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Happy Holidays, Existing Home Sales, Revised GDP

Welcome to the 'happy holidays' edition of the RCM blog.

I thought we should begin with a little year end wisdom:

“Life isn't about waiting for the storms to pass. It's about learning to dance in the rain." - Vivian Green

Managing capital during the last two years required the ownership of solid wading boots and a strong hurricane slicker. For those of you still standing I commend you. In fact, feel free to join us while we dance a jig.

In a nod to the time of year and the tendency for factual stories to be laced with pure fiction, I offer you the following two economic anecdotes.

To begin, let's review the housing fable released today. Market participants responded to the details with a cheer, an equity market rally and a strong US$ bid. However, as with most fables, one must read between the lines to grasp the true meaning. In the case below, I have boldfaced the important detail and the moral of the story becomes clear. The "good" news about November was in fact fabricated at the expense of future months...

ECONX Existing Home Sales Rise Again
The Existing Home Sales report for November brought good news on a number of fronts. Specifically, sales increased 7.4% from October to a seasonally adjusted annual rate of 6.54 million units (consensus 6.25 mln); median prices rose slightly to $172,600 from $172,200 in October.

Based on the November sales pace, the supply of unsold homes dipped to 6.5 months from 7.0 months. The surge in home sales was driven by a rush of purchasers aiming to capture the benefit of the first-time homebuyer tax credit that they feared might expire at the end of November.

That benefit was ultimately extended, however, so the National Association of Realtors thinks it is quite possible there will be a "measurable decline" in home sales the next few months before another surge starting in spring...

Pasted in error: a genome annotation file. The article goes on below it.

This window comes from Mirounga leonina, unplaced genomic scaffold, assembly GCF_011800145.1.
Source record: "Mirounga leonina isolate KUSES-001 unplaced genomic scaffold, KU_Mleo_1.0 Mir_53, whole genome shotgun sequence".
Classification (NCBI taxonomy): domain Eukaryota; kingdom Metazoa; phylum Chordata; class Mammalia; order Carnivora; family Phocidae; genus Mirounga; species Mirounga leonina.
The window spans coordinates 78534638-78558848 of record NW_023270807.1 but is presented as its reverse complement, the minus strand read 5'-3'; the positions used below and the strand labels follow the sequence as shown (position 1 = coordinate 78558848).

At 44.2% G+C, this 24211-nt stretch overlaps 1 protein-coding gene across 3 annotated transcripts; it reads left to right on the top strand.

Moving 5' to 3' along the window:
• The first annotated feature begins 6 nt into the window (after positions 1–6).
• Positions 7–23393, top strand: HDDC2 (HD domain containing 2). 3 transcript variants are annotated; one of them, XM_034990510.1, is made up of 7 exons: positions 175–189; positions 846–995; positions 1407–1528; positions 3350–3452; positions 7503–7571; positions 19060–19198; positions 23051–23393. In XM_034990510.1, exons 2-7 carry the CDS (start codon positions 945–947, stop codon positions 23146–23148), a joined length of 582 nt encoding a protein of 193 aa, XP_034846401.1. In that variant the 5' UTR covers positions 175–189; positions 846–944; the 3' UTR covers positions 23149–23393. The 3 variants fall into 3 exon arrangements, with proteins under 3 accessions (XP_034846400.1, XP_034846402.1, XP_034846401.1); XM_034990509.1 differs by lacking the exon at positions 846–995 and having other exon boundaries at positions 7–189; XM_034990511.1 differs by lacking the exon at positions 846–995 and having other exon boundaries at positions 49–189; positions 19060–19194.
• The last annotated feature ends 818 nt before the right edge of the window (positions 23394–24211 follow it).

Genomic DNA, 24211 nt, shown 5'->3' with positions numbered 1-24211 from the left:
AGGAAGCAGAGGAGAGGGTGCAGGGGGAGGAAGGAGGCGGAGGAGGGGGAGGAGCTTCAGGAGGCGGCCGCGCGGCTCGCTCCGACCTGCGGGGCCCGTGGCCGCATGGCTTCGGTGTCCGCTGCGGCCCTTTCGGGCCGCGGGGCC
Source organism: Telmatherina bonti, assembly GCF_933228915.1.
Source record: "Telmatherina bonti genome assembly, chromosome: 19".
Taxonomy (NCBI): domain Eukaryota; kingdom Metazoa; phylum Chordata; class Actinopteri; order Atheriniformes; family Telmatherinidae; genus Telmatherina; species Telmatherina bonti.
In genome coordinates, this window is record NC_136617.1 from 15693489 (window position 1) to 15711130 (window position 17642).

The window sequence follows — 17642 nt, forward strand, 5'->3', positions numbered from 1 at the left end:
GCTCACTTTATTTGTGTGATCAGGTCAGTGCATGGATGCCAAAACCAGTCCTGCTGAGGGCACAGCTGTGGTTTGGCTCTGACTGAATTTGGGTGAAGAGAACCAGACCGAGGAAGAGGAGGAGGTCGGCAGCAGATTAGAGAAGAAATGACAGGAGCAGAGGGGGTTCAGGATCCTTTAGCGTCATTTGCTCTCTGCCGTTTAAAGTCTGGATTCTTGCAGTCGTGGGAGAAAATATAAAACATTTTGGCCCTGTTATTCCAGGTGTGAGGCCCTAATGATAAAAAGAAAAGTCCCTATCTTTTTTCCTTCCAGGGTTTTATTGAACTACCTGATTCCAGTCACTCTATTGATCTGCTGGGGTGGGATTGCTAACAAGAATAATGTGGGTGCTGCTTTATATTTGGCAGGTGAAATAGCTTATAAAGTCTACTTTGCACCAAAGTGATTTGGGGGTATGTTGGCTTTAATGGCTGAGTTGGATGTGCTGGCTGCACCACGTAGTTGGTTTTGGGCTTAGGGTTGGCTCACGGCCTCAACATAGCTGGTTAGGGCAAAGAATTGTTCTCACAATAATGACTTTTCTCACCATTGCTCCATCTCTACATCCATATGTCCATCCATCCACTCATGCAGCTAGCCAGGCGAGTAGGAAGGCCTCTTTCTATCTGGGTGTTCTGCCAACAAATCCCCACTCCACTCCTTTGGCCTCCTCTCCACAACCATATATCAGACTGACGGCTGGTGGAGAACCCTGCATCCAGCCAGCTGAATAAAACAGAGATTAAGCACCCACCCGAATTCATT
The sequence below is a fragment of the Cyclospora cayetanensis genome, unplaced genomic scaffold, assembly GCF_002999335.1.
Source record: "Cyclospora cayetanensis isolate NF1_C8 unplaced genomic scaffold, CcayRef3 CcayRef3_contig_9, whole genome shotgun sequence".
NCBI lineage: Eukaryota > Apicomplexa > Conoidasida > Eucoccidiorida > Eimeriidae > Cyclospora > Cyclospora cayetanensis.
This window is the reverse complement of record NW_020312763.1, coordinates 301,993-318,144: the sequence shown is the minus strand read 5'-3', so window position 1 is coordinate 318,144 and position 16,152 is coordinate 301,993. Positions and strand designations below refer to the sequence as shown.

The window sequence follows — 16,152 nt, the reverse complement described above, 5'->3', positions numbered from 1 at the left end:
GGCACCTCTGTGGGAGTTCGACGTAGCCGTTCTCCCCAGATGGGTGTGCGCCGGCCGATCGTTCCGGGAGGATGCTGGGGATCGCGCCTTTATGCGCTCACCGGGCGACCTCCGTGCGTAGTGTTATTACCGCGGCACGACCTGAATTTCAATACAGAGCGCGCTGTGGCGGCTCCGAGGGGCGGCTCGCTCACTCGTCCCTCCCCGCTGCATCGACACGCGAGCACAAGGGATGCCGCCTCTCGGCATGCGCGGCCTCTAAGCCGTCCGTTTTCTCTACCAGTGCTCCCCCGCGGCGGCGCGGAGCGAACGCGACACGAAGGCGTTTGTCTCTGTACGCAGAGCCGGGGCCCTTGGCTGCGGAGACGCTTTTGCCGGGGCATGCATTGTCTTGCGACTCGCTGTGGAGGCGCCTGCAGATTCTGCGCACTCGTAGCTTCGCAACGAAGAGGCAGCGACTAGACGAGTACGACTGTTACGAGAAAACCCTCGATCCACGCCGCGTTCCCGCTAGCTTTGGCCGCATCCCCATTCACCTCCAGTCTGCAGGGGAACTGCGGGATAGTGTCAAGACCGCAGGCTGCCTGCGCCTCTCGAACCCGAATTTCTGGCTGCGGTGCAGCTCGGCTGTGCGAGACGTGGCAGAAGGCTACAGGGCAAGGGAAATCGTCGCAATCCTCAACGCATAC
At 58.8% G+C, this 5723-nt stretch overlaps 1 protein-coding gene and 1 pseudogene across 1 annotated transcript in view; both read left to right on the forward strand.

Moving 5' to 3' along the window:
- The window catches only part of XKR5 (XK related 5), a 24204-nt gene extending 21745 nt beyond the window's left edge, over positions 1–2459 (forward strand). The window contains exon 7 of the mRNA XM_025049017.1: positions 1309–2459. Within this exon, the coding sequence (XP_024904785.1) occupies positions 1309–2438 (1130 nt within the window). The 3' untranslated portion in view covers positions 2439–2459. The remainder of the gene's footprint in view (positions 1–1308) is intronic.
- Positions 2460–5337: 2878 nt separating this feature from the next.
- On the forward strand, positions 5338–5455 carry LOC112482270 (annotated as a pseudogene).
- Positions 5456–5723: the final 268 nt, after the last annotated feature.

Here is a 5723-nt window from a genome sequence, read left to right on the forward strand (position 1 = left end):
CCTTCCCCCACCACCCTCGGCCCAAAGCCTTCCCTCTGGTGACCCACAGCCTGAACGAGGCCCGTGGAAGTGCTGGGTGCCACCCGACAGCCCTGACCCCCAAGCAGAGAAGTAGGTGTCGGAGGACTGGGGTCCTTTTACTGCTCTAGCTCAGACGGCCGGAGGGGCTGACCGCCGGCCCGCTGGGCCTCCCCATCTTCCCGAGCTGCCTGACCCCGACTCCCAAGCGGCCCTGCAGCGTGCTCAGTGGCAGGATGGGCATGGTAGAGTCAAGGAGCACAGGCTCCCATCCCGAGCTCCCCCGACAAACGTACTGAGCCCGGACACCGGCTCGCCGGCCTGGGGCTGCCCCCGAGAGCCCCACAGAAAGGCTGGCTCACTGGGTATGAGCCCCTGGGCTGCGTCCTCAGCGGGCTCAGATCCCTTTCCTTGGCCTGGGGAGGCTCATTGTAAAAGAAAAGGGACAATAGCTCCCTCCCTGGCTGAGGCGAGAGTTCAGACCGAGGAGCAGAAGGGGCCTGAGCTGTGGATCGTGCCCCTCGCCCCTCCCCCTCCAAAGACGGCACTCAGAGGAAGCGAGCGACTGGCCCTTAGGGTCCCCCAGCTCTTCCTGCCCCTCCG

Low financing rates and relatively low prices, though, continue to provide strong support to the housing recovery. If there is a point of consternation for the stock market, it is the idea that uplifting data like this could force the Fed to raise rates sooner than previously expected. That would be tolerable if there was a concomitant pickup in hiring activity, but absent that, higher rates would be a retardant on the housing recovery since it would reduce affordability...

Separately, there is a residual concern that the encouraging signs in the housing market will ultimately unleash a load of shadow inventory being held by banks and current homeowners, who have been waiting for improved conditions to list the homes for sale. The added supply could keep pressure on prices...

...Below, we have the next chapter in the ongoing saga of economic recovery. Rumplestiltskin, a.k.a. the US government, would like to tell the story of economic recovery. Upon the original unrevised GDP release, the US$ rallied due to the "better" than expected number. Today, during a quiet holiday week, the real GPD number reveals a "surprisingly" lower growth rate...

ECONX Q3 GDP- Final +2.2% vs +2.8% consensus, prelim +2.8%

ECONX Q3 Personal Consumption- Final +2.8% vs +2.9% consensus, prelim +2.9%

ECONX A Surprise Revision to Q3 GDP
In surprising fashion, the revision to Q3 GDP was fairly substantial. According to the third estimate from the Bureau of Economic Analysis, GDP grew at a 2.2% annual rate in the third quarter versus 2.8% in the second estimate. A slight downward revision to personal consumption expenditures, which were said to be up 2.8% (versus prior 2.9%) from the preceding period played a part in the downgrade, as PCE contributed just 1.96 percentage points to the change in real GDP versus 2.07 percentage points for the second estimate...

Other gauges that were adjusted to show a lower contribution to the change in real GDP included gross private domestic investment (from 0.91 to 0.54), the change in private inventories (from 0.87 to 0.69), imports (from -2.53 to -2.59), and government spending (from 0.63 to 0.55). Separately, the GDP price index was revised down as well from 0.5% to 0.4%. Core PCE was reported to be up 1.2% quarter-over-quarter versus 1.3% for the second estimate. This inflation gauge won't alter the Fed's assured view on near-term inflation pressures.

...So, will the 2010 economic fable resemble a Grimm fairy tale or an uplifting Christmas story? Only time will tell. I will be traveling over the next two weeks, but if duty calls I will post. Until then, enjoy the rest of 2009 and have a happy and healthy.

Disclosure: no positions